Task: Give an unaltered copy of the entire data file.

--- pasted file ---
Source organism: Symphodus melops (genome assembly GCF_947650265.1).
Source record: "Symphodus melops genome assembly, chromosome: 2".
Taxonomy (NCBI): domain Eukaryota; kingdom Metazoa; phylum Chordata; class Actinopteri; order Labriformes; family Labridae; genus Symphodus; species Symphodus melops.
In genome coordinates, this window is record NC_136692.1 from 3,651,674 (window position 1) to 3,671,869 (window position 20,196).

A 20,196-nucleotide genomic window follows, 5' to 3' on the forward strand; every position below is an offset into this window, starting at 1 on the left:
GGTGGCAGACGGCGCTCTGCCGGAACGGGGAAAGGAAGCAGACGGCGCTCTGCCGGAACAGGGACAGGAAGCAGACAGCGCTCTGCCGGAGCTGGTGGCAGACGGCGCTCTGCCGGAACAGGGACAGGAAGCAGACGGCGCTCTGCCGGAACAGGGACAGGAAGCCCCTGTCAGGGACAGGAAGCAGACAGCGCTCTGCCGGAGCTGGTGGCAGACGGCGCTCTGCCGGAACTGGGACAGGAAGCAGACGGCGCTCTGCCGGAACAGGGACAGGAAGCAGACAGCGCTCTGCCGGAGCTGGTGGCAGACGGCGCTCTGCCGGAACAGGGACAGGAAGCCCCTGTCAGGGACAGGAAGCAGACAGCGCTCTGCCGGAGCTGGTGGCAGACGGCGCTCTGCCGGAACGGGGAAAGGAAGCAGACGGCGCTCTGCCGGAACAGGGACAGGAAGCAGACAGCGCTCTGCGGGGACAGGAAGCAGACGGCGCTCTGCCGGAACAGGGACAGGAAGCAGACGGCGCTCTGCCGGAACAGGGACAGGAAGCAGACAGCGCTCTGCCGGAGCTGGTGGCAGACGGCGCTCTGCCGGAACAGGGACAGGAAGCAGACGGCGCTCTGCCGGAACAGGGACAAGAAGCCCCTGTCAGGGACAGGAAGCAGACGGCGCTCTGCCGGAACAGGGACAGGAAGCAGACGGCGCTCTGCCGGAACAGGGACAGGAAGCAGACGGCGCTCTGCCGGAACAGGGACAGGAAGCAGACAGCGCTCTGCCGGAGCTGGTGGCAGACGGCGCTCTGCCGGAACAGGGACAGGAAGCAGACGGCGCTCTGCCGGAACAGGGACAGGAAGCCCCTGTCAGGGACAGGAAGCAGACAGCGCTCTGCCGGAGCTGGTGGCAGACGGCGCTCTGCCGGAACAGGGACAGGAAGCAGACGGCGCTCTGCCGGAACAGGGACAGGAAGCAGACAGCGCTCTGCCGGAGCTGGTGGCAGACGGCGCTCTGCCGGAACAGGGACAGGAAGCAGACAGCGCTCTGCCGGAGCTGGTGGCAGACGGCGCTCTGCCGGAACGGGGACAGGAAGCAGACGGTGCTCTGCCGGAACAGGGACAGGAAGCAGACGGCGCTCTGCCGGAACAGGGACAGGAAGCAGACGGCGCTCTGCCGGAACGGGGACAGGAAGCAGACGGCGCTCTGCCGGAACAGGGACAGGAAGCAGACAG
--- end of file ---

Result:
Source organism: Symphodus melops (genome assembly GCF_947650265.1).
Source record: "Symphodus melops genome assembly, chromosome: 2".
Taxonomy (NCBI): domain Eukaryota; kingdom Metazoa; phylum Chordata; class Actinopteri; order Labriformes; family Labridae; genus Symphodus; species Symphodus melops.
In genome coordinates, this window is record NC_136692.1 from 3,651,674 (window position 1) to 3,671,869 (window position 20,196).

A 20,196-nucleotide genomic window follows, 5' to 3' on the forward strand; every position below is an offset into this window, starting at 1 on the left:
GGTGGCAGACGGCGCTCTGCCGGAACGGGGAAAGGAAGCAGACGGCGCTCTGCCGGAACAGGGACAGGAAGCAGACAGCGCTCTGCCGGAGCTGGTGGCAGACGGCGCTCTGCCGGAACAGGGACAGGAAGCAGACGGCGCTCTGCCGGAACAGGGACAGGAAGCCCCTGTCAGGGACAGGAAGCAGACAGCGCTCTGCCGGAGCTGGTGGCAGACGGCGCTCTGCCGGAACTGGGACAGGAAGCAGACGGCGCTCTGCCGGAACAGGGACAGGAAGCAGACAGCGCTCTGCCGGAGCTGGTGGCAGACGGCGCTCTGCCGGAACAGGGACAGGAAGCCCCTGTCAGGGACAGGAAGCAGACAGCGCTCTGCCGGAGCTGGTGGCAGACGGCGCTCTGCCGGAACGGGGAAAGGAAGCAGACGGCGCTCTGCCGGAACAGGGACAGGAAGCAGACAGCGCTCTGCGGGGACAGGAAGCAGACGGCGCTCTGCCGGAACAGGGACAGGAAGCAGACGGCGCTCTGCCGGAACAGGGACAGGAAGCAGACAGCGCTCTGCCGGAGCTGGTGGCAGACGGCGCTCTGCCGGAACAGGGACAGGAAGCAGACGGCGCTCTGCCGGAACAGGGACAAGAAGCCCCTGTCAGGGACAGGAAGCAGACGGCGCTCTGCCGGAACAGGGACAGGAAGCAGACGGCGCTCTGCCGGAACAGGGACAGGAAGCAGACGGCGCTCTGCCGGAACAGGGACAGGAAGCAGACAGCGCTCTGCCGGAGCTGGTGGCAGACGGCGCTCTGCCGGAACAGGGACAGGAAGCAGACGGCGCTCTGCCGGAACAGGGACAGGAAGCCCCTGTCAGGGACAGGAAGCAGACAGCGCTCTGCCGGAGCTGGTGGCAGACGGCGCTCTGCCGGAACAGGGACAGGAAGCAGACGGCGCTCTGCCGGAACAGGGACAGGAAGCAGACAGCGCTCTGCCGGAGCTGGTGGCAGACGGCGCTCTGCCGGAACAGGGACAGGAAGCAGACAGCGCTCTGCCGGAGCTGGTGGCAGACGGCGCTCTGCCGGAACGGGGACAGGAAGCAGACGGTGCTCTGCCGGAACAGGGACAGGAAGCAGACGGCGCTCTGCCGGAACAGGGACAGGAAGCAGACGGCGCTCTGCCGGAACGGGGACAGGAAGCAGACGGCGCTCTGCCGGAACAGGGACAGGAAGCAGACAG